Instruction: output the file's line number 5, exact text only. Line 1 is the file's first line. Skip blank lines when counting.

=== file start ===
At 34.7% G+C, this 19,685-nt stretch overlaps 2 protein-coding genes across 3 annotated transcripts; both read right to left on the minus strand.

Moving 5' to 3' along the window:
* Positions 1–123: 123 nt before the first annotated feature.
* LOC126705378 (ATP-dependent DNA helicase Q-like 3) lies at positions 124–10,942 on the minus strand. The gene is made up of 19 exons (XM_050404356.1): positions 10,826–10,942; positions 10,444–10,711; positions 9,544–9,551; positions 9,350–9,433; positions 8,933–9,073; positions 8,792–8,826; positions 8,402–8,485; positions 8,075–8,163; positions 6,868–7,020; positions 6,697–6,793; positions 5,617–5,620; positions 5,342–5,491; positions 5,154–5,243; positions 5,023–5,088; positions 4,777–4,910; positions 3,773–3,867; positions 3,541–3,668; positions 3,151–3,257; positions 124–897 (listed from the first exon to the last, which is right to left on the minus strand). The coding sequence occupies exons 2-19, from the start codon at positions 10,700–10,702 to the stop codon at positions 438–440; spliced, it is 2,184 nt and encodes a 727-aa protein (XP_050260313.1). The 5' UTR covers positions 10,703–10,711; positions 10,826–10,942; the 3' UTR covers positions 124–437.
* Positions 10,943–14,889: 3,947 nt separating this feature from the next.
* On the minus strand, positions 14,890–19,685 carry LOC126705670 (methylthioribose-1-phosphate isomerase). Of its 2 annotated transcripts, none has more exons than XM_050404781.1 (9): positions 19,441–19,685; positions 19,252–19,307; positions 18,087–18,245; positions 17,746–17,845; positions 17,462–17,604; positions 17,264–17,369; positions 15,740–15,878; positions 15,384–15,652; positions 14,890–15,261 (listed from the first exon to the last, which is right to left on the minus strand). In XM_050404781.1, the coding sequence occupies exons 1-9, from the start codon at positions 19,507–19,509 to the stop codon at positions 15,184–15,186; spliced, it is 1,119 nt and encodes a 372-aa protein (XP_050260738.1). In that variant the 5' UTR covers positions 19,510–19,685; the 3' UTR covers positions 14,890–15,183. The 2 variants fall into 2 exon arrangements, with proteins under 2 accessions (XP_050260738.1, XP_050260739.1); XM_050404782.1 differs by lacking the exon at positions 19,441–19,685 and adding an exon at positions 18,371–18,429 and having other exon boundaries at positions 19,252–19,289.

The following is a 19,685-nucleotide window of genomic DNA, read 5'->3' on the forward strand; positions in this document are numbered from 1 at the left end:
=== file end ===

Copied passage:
* Positions 10,943–14,889: 3,947 nt separating this feature from the next.